Why Art?

May 27, 2020 jill Blog


By Marcia Osterink

Art is essential to every child’s education.

Today, more than ever, we realize how the world turns on the solutions and products of the creative thinkers. As the people of the world collectively hold their breaths waiting for a vaccine to save us all, scientists furiously work to find the creative solution.

“I thought this article was about the importance of art in education,” you say. “What does science have to do with art?” The simple answer is “Everything.”

But the traditional belief that art is a subjective, mindless activity denies the connection between thought processes and art. Surprisingly, it is the creative process taught in art that makes science possible.

So, what is the connection? Harvard psychology professor emeritus, Rudolf Arnheim, says that all thought processes rely on images, and that concept formation itself depends on a sophisticated processing of visual information. Courses in visual training (art) teach students to handle visual phenomena as the principle means of dealing with the organization of thought. In studio art, students are constantly making the connection between vision and abstraction while organizing compositions in painting, drawing and sculpture. When students are engaged in art production, they are using their mental capacities in a very intensive way. Solving structural problems on a practical, tangible level greatly helps students tackle organizational problems in all areas of study.

What is visual training? Teaching students ways to process visual information relies on the understanding of the dual functions of the brain. Roger Sperry, winner of the Nobel Prize in Physiology and Medicine, discovered that the two sides of the brain, the left and the right, have specialized functions and can operate practically independently.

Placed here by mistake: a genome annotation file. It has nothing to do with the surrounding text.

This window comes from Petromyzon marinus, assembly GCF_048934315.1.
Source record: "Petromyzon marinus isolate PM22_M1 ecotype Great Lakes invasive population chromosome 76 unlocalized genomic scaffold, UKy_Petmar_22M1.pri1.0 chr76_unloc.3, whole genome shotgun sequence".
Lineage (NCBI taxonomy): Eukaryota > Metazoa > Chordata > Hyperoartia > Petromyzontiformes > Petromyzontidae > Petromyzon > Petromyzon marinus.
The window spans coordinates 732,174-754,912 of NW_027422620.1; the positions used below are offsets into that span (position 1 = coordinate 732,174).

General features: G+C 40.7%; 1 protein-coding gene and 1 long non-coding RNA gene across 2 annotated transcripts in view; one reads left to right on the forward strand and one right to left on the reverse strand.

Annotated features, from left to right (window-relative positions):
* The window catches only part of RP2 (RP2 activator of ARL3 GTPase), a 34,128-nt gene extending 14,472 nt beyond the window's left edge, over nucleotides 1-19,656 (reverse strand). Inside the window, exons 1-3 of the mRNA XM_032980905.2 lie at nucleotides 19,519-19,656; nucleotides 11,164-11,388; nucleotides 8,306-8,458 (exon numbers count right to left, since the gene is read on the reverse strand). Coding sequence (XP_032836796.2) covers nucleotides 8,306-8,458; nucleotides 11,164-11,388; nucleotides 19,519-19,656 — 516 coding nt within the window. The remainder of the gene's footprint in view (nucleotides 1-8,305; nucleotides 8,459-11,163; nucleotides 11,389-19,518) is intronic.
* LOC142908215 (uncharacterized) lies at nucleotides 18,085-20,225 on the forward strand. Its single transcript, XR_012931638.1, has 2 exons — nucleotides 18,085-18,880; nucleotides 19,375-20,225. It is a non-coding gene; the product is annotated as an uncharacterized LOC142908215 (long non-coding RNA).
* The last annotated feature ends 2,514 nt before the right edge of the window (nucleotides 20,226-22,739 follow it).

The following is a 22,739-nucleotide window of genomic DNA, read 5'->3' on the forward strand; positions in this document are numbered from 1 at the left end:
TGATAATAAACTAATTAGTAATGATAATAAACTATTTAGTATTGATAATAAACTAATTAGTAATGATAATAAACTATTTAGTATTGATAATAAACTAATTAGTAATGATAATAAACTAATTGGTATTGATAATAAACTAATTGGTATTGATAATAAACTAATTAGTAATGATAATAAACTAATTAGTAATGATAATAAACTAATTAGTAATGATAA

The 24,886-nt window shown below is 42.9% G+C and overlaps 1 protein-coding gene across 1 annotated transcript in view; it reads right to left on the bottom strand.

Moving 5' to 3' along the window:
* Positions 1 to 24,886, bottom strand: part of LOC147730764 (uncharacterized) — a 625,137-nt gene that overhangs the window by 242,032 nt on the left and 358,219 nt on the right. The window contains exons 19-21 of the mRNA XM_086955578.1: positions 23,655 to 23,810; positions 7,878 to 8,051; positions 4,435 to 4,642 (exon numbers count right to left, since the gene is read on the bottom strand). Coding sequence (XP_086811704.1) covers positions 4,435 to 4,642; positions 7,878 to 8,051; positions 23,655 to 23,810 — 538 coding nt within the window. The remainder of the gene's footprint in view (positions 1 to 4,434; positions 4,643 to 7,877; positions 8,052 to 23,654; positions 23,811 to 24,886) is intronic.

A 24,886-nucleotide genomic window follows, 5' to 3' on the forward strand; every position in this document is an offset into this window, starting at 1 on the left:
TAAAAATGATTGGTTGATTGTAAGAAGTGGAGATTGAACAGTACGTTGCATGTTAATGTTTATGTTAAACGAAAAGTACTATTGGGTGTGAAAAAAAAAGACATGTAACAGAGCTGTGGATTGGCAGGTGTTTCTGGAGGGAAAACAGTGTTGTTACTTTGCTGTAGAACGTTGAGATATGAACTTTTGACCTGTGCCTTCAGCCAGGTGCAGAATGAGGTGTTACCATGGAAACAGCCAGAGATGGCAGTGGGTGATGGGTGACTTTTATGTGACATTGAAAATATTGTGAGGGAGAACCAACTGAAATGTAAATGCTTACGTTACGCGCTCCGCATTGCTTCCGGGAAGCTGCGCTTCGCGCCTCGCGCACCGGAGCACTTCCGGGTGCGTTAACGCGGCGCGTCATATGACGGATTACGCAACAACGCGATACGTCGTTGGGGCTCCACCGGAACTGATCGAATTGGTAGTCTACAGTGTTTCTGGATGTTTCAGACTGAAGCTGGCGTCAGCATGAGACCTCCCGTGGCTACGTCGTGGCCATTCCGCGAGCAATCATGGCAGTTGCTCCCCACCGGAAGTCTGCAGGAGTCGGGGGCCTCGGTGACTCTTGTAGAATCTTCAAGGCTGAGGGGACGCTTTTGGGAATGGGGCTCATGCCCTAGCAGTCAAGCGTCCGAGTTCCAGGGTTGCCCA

And while the school day is almost entirely dedicated to the left side of the brain (the verbal, analytical, symbolic, abstract, rational, logical and linear), the right side of the brain (the spatial, synthetic, intuitive, holistic), the place where all visualization and imagining takes place, is neglected. Students can actually be taught to process visual information in a new way and make a cognitive shift from the left side of the brain to the right through drawing. Once learned, this skill can be applied to all areas of study requiring creative thinking or organization of thought.

How does this apply to science?

All invention and scientific discovery requires right brain thinking. Scientists can experiment and gather data forever, but if they can not make the shift and see the whole picture (holistic), if they can never pull all the little pieces of information together into a meaningful whole (synthetic), they will never make the leap of insight and invent.

But what about the value of Art for Arts Sake? What about teaching art for its sheer beauty and intrinsic value? What can be more valuable than acquiring the tools for self-expression?